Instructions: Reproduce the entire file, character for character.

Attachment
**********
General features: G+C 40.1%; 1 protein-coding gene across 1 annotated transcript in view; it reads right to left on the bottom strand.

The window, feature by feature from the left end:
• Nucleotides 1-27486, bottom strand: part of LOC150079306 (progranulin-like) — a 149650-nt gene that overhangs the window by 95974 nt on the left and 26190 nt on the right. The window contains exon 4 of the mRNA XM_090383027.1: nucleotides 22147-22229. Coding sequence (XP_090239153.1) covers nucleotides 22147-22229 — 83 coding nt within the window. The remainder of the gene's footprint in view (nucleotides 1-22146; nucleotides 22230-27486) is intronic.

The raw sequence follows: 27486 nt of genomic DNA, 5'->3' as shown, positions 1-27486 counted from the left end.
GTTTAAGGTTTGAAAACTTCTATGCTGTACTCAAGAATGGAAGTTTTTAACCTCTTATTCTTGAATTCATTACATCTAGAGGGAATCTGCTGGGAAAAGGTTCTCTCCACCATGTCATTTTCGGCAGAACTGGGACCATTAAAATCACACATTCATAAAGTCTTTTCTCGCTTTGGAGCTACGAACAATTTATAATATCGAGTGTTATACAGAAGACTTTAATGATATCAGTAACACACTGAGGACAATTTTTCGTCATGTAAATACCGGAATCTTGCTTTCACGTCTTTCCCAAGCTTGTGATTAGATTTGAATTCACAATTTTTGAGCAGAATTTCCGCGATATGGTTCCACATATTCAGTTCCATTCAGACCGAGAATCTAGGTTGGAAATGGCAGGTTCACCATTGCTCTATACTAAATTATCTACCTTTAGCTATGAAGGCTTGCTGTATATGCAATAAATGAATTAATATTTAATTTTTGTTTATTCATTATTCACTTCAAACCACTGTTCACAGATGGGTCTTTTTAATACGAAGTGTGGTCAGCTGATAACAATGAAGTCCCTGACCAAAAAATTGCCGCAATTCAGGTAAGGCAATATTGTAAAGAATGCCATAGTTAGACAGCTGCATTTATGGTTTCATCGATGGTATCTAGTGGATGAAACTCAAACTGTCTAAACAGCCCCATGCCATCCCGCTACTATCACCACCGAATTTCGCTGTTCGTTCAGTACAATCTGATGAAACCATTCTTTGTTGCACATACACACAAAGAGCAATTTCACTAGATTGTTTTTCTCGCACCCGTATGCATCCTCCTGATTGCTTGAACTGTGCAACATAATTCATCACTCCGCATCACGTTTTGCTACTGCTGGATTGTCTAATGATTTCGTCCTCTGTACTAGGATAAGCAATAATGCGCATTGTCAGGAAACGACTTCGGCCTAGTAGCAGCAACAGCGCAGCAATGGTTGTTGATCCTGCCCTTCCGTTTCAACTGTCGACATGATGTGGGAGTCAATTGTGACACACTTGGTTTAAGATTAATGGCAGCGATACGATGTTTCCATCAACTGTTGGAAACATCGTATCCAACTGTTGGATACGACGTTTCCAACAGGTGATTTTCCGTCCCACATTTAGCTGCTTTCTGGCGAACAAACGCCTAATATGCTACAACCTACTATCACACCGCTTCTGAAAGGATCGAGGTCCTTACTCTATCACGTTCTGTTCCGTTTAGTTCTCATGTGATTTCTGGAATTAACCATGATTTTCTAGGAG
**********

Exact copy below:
General features: G+C 40.1%; 1 protein-coding gene across 1 annotated transcript in view; it reads right to left on the bottom strand.

The window, feature by feature from the left end:
• Nucleotides 1-27486, bottom strand: part of LOC150079306 (progranulin-like) — a 149650-nt gene that overhangs the window by 95974 nt on the left and 26190 nt on the right. The window contains exon 4 of the mRNA XM_090383027.1: nucleotides 22147-22229. Coding sequence (XP_090239153.1) covers nucleotides 22147-22229 — 83 coding nt within the window. The remainder of the gene's footprint in view (nucleotides 1-22146; nucleotides 22230-27486) is intronic.

The raw sequence follows: 27486 nt of genomic DNA, 5'->3' as shown, positions 1-27486 counted from the left end.
GTTTAAGGTTTGAAAACTTCTATGCTGTACTCAAGAATGGAAGTTTTTAACCTCTTATTCTTGAATTCATTACATCTAGAGGGAATCTGCTGGGAAAAGGTTCTCTCCACCATGTCATTTTCGGCAGAACTGGGACCATTAAAATCACACATTCATAAAGTCTTTTCTCGCTTTGGAGCTACGAACAATTTATAATATCGAGTGTTATACAGAAGACTTTAATGATATCAGTAACACACTGAGGACAATTTTTCGTCATGTAAATACCGGAATCTTGCTTTCACGTCTTTCCCAAGCTTGTGATTAGATTTGAATTCACAATTTTTGAGCAGAATTTCCGCGATATGGTTCCACATATTCAGTTCCATTCAGACCGAGAATCTAGGTTGGAAATGGCAGGTTCACCATTGCTCTATACTAAATTATCTACCTTTAGCTATGAAGGCTTGCTGTATATGCAATAAATGAATTAATATTTAATTTTTGTTTATTCATTATTCACTTCAAACCACTGTTCACAGATGGGTCTTTTTAATACGAAGTGTGGTCAGCTGATAACAATGAAGTCCCTGACCAAAAAATTGCCGCAATTCAGGTAAGGCAATATTGTAAAGAATGCCATAGTTAGACAGCTGCATTTATGGTTTCATCGATGGTATCTAGTGGATGAAACTCAAACTGTCTAAACAGCCCCATGCCATCCCGCTACTATCACCACCGAATTTCGCTGTTCGTTCAGTACAATCTGATGAAACCATTCTTTGTTGCACATACACACAAAGAGCAATTTCACTAGATTGTTTTTCTCGCACCCGTATGCATCCTCCTGATTGCTTGAACTGTGCAACATAATTCATCACTCCGCATCACGTTTTGCTACTGCTGGATTGTCTAATGATTTCGTCCTCTGTACTAGGATAAGCAATAATGCGCATTGTCAGGAAACGACTTCGGCCTAGTAGCAGCAACAGCGCAGCAATGGTTGTTGATCCTGCCCTTCCGTTTCAACTGTCGACATGATGTGGGAGTCAATTGTGACACACTTGGTTTAAGATTAATGGCAGCGATACGATGTTTCCATCAACTGTTGGAAACATCGTATCCAACTGTTGGATACGACGTTTCCAACAGGTGATTTTCCGTCCCACATTTAGCTGCTTTCTGGCGAACAAACGCCTAATATGCTACAACCTACTATCACACCGCTTCTGAAAGGATCGAGGTCCTTACTCTATCACGTTCTGTTCCGTTTAGTTCTCATGTGATTTCTGGAATTAACCATGATTTTCTAGGAG